When I started out, I thought it would be useful to follow one individual from each of these tribes over a few trips. I had intended it to be a travel writing account– with me, the narrator, interacting with these tribals. But I realized that I was interfering with their storytelling, which was already rich with anecdotes. Halfway through the book, I decided to scrap myself out and leave the tribals to narrate their own accounts. Through their life stories, I have taken the liberty to weave in textures, not forgetting the environment which so vastly varied from story to story, and lend itself into the character and personalities of my protagonists. Where I think information has interfered with the storytelling, I have added it in footnotes and endnotes.
Can you take us behind your creative process while writing this book and what kind of research went into it?
On field, my days were spent interviewing people, and visiting mentors and NGO’s associated with them. The nights were spent making notes on their behaviour, body language, environment and other observations. After returning home, I spent hours in libraries, gathering as much material as I could on their cultural history; it’s hard for me to proceed with writing until I know that I have exhausted all material that I can access– scholarly works, news and other bits of information.
What kind of challenges did you face while writing this book?
Most stories in the book are based in deep interiors of our country. Our taxi broke down twice on the six hours long mule paths in Nagaland. In Bastar, we navigated hours of forest on foot. I visited at least five villages in Tamil Nadu before finding forest-based Kurumbas who were willing to open up to outsiders; the challenges were mostly geographical. Finding translators who also understood their cultural nitty-gritties was a daunting task, but once that was in place, it was a thrilling journey documenting these lives. It is incredible how quickly the landscapes, culture and people change in India every few hours.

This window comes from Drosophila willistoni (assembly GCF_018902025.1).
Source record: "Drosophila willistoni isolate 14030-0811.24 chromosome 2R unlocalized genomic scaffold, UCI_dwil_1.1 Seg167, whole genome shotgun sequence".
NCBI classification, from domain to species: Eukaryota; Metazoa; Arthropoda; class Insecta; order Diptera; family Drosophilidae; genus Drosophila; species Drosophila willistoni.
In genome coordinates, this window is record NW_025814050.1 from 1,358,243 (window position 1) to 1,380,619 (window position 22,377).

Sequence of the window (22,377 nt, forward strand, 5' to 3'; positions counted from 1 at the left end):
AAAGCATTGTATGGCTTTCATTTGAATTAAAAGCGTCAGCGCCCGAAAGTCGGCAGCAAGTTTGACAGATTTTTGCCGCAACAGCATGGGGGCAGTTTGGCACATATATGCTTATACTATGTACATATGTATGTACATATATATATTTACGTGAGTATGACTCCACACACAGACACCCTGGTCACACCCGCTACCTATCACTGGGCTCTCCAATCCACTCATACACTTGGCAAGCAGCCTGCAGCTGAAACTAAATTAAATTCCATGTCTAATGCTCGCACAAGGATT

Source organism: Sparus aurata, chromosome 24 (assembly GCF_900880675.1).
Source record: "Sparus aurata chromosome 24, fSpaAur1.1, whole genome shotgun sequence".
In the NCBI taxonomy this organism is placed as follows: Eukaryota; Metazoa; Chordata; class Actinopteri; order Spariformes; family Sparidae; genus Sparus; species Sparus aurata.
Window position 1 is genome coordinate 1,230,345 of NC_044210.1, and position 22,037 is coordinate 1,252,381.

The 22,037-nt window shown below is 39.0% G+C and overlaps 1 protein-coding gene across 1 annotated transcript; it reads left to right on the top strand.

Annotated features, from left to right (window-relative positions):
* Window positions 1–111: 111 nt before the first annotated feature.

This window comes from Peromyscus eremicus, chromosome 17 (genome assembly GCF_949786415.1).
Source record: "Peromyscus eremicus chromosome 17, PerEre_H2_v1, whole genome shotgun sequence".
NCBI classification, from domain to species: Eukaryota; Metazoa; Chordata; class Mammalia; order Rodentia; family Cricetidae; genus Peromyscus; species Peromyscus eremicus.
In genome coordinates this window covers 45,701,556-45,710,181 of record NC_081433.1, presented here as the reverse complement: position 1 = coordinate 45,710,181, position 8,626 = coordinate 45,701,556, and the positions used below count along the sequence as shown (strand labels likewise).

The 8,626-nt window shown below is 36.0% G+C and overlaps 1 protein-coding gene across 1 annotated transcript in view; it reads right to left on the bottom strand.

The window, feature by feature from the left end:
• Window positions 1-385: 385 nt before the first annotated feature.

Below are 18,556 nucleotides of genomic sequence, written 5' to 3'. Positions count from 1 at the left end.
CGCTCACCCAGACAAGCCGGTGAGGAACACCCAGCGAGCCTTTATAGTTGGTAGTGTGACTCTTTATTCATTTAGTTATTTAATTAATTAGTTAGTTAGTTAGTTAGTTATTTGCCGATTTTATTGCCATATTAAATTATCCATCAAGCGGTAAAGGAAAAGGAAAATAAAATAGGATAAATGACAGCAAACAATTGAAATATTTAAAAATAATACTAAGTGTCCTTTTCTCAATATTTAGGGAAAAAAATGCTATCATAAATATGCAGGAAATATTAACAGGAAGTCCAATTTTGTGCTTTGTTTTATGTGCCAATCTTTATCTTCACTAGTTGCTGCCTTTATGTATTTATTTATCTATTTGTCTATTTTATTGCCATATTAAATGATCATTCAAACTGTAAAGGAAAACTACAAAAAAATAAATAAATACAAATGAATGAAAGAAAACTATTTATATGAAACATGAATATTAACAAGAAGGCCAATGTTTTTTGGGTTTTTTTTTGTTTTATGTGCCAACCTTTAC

Is there any interesting anecdote or fact about India’s isolated tribes which surprised you the most during your research for this book?
The book is full of surprising anecdotes for someone new to Indian tribal cultures. But what particularly surprised me, and awed me was the incredible community-led approach. The particular Naga village that I visited has weekly meetings on Sunday where they allot fields for various groups of young men and women– depending on the size and need– irrespective of the ownership of the field. When the young hunters return with game, it is divided amongst families which have social functions like child birth or a wedding ceremony due. The older men and women, meanwhile, take care of their grandchildren and homes. Resources are carefully used and allocated, setting an incredible example of sustainable living. The story of the Konyak Naga tribe that I write in the book is a rich read.